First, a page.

1 pound (2 sticks) real unsalted butter
1 cup powdered sugar
1 cup cake flour
2 tbsp cornstarch

Alright, the fun part. I should have taken pictures of my hands here, I tell you what. My directions said to combine the sugar and butter together on a board. No bowl. So I take my slightly cooler than room temp. butter and plop it down on the very clean counter. And then I put the powdered sugar on it. First off, it doesn't knead in like flour to dough. Second, when one has warm hands and handles real butter, the butter softens a whole lot. I was taking a knife and scraping my fingers and palms off periodically. And the counter.

Then I was to sift the flour and cornstarch over the butter/sugar and mix that in "by hand". Oh. Boy. After calling in my husband to measure out the ingredients for me, getting them off the shelves with my hands was hard enough, and dealing with the shocked stares and laughter on his part, I got them sifted over the butter. And started "mixing". Or attempting to. Bear in mind that my kitchen was a little warm from the pot of chicken simmering away, the candy I had previously made, and the warm oven that was rising the bread dough. More scraping the "dough" (this stuff makes a mockery out of that glorious word) off the countertops and my hands.

Greased (what a laugh) and floured the pan. Attempted to pat the dough in per the directions, used more flour to do so. Baked and watched it bubble and watched the bubbles not disappear from the final product. Watched little children, husband, and friend devour it anyway!

Okay- now for the directions I would recommend. Use room temperature for mixing. Use a mixer and a bowl. Cream the butter and sugar together. Add the flour and cornstarch, mixing until it is smooth. Scrape the "dough" onto a large piece of saran wrap. Form into a ball,sort of, with the wrap and place in the fridge for about 10 minutes. Just enough to let it firm up a bit, but not to let it get too hard. Grease and flour an 8-inch square pan. Preheat oven to 425. Pat the dough into the pan (it is not intended for rolling). Prick holes with a fork. Bake at 425 for 5 minutes, then reduce to 350. Bake for another 10-15 minutes, or until it is lightly browned. Let sit for a few minutes to cool a little, and then cut into squares. Let cool the rest of the way before taking out of the pan.

Hopefully this will help not make a mess, and take care of the holes all over the cookie. Although, it still tasted pretty darn good!

Helensburgh Toffee -

You would think a toffee would be stretchy and chewy. Not this one! It has a consistency more like that of British fudge. Just a little drier than our American version. Have a glass of water or milk nearby because it is really sweet!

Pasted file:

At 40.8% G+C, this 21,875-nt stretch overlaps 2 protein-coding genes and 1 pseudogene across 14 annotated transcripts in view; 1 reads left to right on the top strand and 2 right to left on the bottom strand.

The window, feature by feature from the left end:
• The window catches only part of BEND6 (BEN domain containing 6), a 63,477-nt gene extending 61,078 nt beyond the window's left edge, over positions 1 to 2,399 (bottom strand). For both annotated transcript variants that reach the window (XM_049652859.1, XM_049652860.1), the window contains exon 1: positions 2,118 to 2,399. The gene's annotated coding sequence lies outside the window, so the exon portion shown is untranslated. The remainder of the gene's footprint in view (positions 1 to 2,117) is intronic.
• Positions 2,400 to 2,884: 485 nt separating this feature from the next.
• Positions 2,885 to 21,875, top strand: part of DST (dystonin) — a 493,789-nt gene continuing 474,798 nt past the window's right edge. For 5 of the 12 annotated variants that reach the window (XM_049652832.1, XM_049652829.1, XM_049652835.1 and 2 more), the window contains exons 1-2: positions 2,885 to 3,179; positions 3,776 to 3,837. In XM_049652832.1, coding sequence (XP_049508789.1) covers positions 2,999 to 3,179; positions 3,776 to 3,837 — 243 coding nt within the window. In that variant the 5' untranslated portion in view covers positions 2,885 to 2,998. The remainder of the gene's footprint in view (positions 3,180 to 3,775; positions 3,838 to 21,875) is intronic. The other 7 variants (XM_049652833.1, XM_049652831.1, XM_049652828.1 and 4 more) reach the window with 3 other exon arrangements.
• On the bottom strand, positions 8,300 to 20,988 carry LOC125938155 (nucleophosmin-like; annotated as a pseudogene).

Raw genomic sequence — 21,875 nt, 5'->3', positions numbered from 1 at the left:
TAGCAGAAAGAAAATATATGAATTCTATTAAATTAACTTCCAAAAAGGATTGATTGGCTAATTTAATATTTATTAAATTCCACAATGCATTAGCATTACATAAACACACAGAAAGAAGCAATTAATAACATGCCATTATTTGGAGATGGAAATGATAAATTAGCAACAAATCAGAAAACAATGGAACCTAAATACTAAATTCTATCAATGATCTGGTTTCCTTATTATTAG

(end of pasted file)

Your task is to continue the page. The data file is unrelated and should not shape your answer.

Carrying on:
1/4 cup (1/2 half stick) unsalted butter
2 cups caster (superfine or bakers) sugar
2 tsp light caro syrup
7 ounces (very small can) sweetened condensed milk
4 tbsp milk
1/2 tsp vanilla

Melt the butter in a heavy saucepan, then add the sugar, syrup, condensed milk, and milk. Heat very gently until all the ingredients dissolve. Then bring to a boil, stirring constantly. Continue to heat, stirring gently, until the mixture has reached 240 degress, or soft ball stage.

Remove from heat and add the vanilla. Beat well until thick and creamy. This took about 2-3 minutes for me. Pour into a shallow greased pan (just like regular toffee) wait a few minutes to let the top harden and mark into squares with a knife. (Just mark, don't cut all the way through or it will drag through the top and look funny.)

When all the way cool, cut into squares and store in an airtight container.

The kids loved this. It tastes like a creamy toffee, but won't kill your jaw! Very easy to make, and came off the pan after soaking during dinner with hot, soapy water. (not like caramel). My friend kept snitching pieces. :-)

We all enjoyed the soup, the kids thought it pretty neat that it was chicken and rice, like Campbell's. (All that hard work? Jeez...) The rolls were a huge hit. (great with jam) and dessert was very well recieved. All recipes I would make again, plus, the soup has a hilarious name. The kids laughed over that F.O.R.E.V.E.R!

1 Tasty Tidbits:

Stephanie said...

Cock-a-Leekie is a funny name for a soup! That meal sounds so wonderful. Now I really do have to try those Scots Baps. They do look good! And I had to laugh about your shortbread-making experience. I wish I could have been there to help and get all messy too!